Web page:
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NEW YORK TIMES BESTSELLER • A bold new work from theauthor of The Black Swan that challenges many of our long-held beliefs about risk and reward, politics and religion, finance and personal responsibility
In his most provocative and practical book yet,one of the foremost thinkers of our time redefines what it means to understand the world, succeed in a profession, contribute to a fair and just society, detect nonsense, and influence others. Citing examples ranging from Hammurabi to Seneca, Antaeus the Giant to Donald Trump, Nassim Nicholas Taleb shows how the willingness to accept one’s own risks is an essential attribute of heroes, saints, and flourishing people in all walks of life.
As always both accessible and iconoclastic, Taleb challenges long-held beliefs about the values of those who spearhead military interventions, make financial investments, and propagate religious faiths. Among his insights:
• For social justice, focus on symmetry and risk sharing. You cannot make profits and transfer the risks to others, as bankers and large corporations do. You cannot get rich without owning your own risk and paying for your own losses. Forcing skin in the game corrects this asymmetry better than thousands of laws and regulations. • Ethical rules aren’t universal. You’re part of a group larger than you, but it’s still smaller than humanity in general. • Minorities, not majorities, run the world. The world is not run by consensus but by stubborn minorities imposing their tastes and ethics on others. • You can be an intellectual yet still be an idiot. “Educated philistines” have been wrong on everything from Stalinism to Iraq to low-carb diets. • Beware of complicated solutions (that someone was paid to find). A simple barbell can build muscle better than expensive new machines. • True religion is commitment, not just faith. How much you believe in something is manifested only by what you’re willing to risk for it.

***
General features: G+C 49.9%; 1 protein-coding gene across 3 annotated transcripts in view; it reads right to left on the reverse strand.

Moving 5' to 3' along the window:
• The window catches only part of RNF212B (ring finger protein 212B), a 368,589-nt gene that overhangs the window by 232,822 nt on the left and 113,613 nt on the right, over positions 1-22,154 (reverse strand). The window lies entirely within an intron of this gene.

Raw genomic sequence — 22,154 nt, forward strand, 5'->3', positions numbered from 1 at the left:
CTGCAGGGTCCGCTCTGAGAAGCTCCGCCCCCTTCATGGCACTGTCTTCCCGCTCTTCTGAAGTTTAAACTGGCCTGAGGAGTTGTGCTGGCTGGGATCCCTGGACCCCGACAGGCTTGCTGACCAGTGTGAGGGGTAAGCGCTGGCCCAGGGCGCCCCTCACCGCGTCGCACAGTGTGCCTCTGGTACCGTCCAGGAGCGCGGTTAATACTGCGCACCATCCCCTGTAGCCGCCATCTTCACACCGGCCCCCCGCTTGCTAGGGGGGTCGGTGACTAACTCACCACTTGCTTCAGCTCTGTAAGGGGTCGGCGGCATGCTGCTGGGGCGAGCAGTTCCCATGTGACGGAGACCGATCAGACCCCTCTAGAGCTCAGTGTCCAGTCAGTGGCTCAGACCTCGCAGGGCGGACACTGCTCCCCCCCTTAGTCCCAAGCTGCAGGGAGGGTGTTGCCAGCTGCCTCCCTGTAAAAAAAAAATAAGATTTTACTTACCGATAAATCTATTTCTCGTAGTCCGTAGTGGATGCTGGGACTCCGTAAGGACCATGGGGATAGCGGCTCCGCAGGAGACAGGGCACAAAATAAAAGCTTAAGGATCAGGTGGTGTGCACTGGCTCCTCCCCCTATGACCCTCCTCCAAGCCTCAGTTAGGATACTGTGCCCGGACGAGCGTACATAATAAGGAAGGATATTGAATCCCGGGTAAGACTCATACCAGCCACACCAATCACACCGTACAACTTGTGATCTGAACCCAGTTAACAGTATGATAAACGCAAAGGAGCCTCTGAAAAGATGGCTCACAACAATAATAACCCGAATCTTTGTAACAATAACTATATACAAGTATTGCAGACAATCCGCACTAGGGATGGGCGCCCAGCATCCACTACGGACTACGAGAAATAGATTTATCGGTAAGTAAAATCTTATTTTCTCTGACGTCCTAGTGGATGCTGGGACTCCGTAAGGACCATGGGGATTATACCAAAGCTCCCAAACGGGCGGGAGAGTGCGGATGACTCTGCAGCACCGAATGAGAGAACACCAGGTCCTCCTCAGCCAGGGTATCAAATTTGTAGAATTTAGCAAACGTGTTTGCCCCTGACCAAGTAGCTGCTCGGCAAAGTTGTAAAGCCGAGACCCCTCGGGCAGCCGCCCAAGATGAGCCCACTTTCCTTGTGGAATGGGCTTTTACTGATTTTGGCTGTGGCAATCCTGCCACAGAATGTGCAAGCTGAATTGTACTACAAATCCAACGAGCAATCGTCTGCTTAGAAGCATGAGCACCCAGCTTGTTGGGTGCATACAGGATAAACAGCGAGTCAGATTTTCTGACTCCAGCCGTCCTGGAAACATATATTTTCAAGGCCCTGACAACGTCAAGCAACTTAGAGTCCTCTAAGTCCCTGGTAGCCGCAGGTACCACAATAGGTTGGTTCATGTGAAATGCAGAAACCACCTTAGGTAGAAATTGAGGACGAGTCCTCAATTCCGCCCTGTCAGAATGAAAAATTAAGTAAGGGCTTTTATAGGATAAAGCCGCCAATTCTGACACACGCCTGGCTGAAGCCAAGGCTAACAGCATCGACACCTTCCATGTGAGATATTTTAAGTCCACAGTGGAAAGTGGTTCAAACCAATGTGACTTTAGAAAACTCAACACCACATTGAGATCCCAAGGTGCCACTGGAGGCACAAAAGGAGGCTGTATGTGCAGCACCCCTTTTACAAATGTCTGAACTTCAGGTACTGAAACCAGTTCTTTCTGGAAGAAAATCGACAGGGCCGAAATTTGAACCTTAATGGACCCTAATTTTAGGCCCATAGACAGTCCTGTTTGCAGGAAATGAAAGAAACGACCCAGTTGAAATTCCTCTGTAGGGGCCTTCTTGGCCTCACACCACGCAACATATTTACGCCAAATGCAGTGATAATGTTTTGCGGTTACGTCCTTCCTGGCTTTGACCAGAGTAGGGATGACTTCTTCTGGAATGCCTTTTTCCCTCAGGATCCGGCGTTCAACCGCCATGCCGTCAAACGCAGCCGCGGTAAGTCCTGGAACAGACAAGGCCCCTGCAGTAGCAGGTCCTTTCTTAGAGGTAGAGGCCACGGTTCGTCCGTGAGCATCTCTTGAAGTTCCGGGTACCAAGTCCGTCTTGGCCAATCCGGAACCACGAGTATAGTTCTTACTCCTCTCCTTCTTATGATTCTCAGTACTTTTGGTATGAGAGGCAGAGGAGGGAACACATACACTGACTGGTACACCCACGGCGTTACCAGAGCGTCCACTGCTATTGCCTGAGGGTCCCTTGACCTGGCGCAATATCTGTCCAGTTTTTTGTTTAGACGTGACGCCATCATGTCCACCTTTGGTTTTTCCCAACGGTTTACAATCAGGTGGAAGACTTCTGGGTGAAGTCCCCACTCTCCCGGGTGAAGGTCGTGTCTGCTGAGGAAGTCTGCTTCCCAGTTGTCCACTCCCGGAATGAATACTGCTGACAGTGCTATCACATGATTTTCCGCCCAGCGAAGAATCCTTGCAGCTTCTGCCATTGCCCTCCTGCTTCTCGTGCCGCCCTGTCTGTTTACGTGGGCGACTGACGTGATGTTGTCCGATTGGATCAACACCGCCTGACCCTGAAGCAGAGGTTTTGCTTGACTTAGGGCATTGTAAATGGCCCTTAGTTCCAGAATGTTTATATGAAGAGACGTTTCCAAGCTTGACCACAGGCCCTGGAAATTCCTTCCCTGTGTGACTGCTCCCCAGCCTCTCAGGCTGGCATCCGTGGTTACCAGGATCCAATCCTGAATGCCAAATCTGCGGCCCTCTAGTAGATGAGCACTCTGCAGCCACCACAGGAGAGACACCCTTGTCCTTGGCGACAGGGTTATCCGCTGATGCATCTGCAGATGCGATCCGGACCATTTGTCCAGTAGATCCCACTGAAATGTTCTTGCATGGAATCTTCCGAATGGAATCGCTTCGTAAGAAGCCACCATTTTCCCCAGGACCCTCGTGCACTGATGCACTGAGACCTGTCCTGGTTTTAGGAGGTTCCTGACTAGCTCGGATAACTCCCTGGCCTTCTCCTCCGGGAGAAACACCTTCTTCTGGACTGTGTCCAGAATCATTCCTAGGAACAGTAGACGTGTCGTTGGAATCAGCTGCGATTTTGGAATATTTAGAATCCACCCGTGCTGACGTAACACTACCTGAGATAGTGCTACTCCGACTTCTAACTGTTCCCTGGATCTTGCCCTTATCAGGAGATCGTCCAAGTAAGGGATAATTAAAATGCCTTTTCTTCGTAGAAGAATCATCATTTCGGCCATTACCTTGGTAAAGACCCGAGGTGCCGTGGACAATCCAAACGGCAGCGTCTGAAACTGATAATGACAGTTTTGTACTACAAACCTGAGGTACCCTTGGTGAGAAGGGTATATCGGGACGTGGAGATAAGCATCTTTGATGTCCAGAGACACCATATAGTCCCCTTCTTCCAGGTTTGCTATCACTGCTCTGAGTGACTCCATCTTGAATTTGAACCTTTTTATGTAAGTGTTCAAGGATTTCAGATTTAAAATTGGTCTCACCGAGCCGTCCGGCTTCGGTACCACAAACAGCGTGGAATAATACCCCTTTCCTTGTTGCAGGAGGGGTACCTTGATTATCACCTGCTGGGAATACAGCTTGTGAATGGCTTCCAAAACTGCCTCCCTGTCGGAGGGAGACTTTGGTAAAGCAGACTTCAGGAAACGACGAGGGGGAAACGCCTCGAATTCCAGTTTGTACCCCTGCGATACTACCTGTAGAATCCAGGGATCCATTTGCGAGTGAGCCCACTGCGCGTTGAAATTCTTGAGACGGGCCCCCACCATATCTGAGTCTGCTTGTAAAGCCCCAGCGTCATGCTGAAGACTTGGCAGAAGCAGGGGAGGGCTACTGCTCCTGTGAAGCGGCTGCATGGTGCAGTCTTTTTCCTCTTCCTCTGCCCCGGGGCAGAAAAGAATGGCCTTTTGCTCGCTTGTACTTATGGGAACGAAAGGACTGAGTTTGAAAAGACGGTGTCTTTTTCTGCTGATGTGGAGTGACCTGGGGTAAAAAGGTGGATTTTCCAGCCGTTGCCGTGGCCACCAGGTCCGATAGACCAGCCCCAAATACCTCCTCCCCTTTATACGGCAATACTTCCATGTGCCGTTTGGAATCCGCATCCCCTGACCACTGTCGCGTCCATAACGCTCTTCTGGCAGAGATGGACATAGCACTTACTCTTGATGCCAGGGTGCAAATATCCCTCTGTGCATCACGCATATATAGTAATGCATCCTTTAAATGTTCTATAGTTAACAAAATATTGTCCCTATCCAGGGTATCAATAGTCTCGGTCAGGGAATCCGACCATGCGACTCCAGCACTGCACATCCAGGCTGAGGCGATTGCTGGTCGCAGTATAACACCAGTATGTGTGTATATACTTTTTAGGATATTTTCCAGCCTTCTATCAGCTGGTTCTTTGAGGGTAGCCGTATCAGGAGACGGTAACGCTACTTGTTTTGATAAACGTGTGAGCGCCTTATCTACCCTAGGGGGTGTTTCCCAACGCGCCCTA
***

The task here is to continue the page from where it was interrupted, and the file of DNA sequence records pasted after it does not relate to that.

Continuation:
The phrase “skin in the game” is one we have often heard but rarely stopped to truly dissect. It is the backbone of risk management, but it’s also an astonishingly rich worldview that, as Taleb shows in this book, applies to all aspects of our lives. As Taleb says, “The symmetry of skin in the game is a simple rule that’s necessary for fairness and justice, and the ultimate BS-buster,” and “Never trust anyone who doesn’t have skin in the game. Without it, fools and crooks will benefit, and their mistakes will never come back to haunt them.”
Under the Cover
An excerpt from Skin in the Game
Why Each One Should Eat His Own Turtles: Equality in Uncertainty
Taste of turtle—Where are the new customers?—Sharia and asymmetry—There are the Swiss, and other people—Rav Safra and the Swiss (but different Swiss)
You who caught the turtles better eat them, goes the ancient adage.
The origin of the expression is as follows. It was said that a group of fishermen caught a large number of turtles. After cooking them, they found out at the communal meal that these sea animals were much less edible than they thought: not many members of the group were willing to eat them. But Mercury happened to be passing by—Mercury was the most multitasking, sort of put-together god, as he was the boss of commerce, abundance, messengers, the underworld, as well as the patron of thieves and brigands and, not surprisingly, luck. The group invited him to join them and offered him the turtles to eat. Detecting that he was only invited to relieve them of the unwanted food, he forced them all to eat the turtles, thus establishing the principle that you need to eat what you feed others.